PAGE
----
Nilesh Gupta Sets Target at $5 billion by 2018
“I’ll be 40 soon,” quipped 39-year-old Nilesh Gupta, who takes over as drug-maker Lupin’s Managing Director from Monday.
Nilesh and his sister Vinita Gupta (44), Lupin’s new Chief Executive, have been tasked with steering the Rs 9,400 crore-plus company to its “aspirational”, even “audacious”, target of achieving revenues of $5 billion by 2018, set by their father and founder-chairman D.B. Gupta.
The young team takes charge even as slow growth and job losses cast a long shadow over the economy. The Indian pharma industry, for instance, is dealing with multiple challenges including greater price control on medicines in the domestic market and intensified regulatory scrutiny in global markets like the US.
“In the last five years, the company has done well and the work for that was done in the previous five years,” said Nilesh. “I’ve shared this with Vinita and KKS (K.K. Sharma, Vice-Chairman of Lupin). We really want to take the next two years to set the company on the chart for future growth thereafter. So …what we do in the next two years will define the next 5-10 years thereafter.”
EYE ON FINANCE
Nilesh’s new responsibilities include looking after entire regions like India and sectors like active pharmaceutical ingredients (APIs). “So far I did not have any P&L (profit and loss) responsibilities,” he said.
In the past, he had been involved in other capacities, including heading technical and supply-chain operations. Now, the buck stops with him — he will be involved in Lupin’s financial performance.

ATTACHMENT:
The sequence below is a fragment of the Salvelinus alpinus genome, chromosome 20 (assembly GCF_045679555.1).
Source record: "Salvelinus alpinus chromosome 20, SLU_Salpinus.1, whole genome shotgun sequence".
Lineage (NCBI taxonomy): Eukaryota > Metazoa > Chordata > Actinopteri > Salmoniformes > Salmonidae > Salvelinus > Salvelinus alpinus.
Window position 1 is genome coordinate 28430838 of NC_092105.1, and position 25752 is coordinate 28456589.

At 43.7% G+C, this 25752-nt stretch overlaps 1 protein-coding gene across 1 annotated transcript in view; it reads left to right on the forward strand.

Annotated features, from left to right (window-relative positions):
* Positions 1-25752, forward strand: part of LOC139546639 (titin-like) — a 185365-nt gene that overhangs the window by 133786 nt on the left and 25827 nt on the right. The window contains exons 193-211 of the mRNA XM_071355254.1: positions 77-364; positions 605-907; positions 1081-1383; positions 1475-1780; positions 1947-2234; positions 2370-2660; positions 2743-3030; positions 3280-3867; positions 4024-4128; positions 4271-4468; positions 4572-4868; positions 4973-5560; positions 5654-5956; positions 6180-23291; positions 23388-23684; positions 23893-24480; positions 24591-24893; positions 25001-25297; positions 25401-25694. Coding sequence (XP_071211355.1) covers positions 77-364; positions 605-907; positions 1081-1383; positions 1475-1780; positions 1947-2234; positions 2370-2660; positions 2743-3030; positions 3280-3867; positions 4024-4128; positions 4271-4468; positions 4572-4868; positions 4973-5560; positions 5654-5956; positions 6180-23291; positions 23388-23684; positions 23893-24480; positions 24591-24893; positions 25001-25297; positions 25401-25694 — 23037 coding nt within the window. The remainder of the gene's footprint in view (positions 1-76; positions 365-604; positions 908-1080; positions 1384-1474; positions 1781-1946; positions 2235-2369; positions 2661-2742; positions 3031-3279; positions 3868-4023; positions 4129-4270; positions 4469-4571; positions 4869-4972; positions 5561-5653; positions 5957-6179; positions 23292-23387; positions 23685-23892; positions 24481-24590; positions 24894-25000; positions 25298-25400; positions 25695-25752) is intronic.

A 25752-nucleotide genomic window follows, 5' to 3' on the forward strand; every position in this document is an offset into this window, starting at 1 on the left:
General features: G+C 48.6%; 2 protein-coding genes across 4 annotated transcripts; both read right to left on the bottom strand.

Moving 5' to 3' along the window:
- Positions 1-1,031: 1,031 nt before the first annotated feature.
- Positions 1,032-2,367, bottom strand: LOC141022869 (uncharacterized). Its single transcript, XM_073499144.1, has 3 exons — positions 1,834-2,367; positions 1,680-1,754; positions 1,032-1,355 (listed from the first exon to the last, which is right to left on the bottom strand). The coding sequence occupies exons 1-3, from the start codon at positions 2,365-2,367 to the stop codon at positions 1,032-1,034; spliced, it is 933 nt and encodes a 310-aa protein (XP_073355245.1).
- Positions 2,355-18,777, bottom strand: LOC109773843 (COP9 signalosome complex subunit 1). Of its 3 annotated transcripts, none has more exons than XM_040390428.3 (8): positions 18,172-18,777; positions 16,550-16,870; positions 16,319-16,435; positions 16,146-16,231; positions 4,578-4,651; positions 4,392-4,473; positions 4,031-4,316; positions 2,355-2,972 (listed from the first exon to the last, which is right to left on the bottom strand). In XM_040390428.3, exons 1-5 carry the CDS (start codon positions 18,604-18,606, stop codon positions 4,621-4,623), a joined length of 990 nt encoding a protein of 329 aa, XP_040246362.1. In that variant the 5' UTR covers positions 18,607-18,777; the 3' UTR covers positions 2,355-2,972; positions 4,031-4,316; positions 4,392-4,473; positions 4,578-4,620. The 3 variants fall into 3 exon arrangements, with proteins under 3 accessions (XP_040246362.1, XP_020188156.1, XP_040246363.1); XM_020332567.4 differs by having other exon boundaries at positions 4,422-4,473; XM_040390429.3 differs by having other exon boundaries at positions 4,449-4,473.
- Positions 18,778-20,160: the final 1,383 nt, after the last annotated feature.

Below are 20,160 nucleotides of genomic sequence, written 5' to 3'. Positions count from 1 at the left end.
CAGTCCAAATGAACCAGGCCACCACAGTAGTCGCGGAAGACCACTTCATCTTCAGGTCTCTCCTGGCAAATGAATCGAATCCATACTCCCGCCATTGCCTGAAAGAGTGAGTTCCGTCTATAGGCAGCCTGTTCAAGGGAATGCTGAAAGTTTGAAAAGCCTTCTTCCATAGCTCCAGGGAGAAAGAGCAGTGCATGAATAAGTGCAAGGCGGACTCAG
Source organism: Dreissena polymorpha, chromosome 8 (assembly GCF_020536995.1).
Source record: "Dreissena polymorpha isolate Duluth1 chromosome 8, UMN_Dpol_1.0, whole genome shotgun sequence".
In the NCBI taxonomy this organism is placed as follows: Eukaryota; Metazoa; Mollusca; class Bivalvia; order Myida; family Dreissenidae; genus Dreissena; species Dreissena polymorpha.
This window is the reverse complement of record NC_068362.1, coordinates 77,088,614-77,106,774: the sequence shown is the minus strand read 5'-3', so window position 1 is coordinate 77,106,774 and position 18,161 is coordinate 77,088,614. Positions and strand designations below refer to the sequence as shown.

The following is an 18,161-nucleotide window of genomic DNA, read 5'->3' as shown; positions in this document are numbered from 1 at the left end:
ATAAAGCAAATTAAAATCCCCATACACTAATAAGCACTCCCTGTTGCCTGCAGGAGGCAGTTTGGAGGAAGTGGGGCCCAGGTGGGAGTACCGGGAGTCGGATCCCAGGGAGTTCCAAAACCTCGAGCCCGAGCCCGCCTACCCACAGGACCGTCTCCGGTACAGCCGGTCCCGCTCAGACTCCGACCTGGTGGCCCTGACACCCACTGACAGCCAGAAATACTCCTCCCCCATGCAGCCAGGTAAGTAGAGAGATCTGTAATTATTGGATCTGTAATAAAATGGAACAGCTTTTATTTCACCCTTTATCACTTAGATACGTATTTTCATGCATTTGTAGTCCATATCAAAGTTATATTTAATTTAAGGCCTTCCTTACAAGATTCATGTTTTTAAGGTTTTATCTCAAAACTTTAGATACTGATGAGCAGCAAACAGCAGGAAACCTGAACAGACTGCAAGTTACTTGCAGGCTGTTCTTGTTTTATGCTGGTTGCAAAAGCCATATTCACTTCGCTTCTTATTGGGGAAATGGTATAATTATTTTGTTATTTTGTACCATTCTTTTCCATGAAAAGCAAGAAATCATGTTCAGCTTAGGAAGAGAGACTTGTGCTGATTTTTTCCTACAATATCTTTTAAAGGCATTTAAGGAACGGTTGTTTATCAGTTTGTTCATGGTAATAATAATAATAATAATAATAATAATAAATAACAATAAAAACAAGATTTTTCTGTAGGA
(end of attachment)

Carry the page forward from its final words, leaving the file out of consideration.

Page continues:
“The challenge is not growing, the challenge is how fast can we grow…and how can we do it sensibly,” he added. The target is to be a $3-billion company by 2015.
“I’ll highlight the aspiration — it’s to be a $5-billion company by 2018,” said Nilesh.
The targets had always been big, coming from DB Gupta to the rest of the company, he said. “That’s why Lupin has reached where it is, by setting those big audacious goals to work towards – whether it is in India, the US or anywhere else,” he added.
Lupin’s road ahead involves plugging gaps in markets not covered, including China, Russia and Latin America; acquiring products or technologies that serve its long-term growth strategy; and building its research portfolio including the new chemical entities basket in therapeutic areas like metabolic disorders, central nervous system and cancer.
Attrition levels in the pharma industry are high — 25 per cent among medical representatives and 20 per cent at other levels.
But the market was not all gloom and doom, Nilesh indicated.
There was a difference between education and employability, he said. What worked in class need not translate on the ground, at the workplace.
“We are seeing that challenge,” he said, adding that people joining Lupin were put through induction and acclimatisation programmes to get them up to speed at work.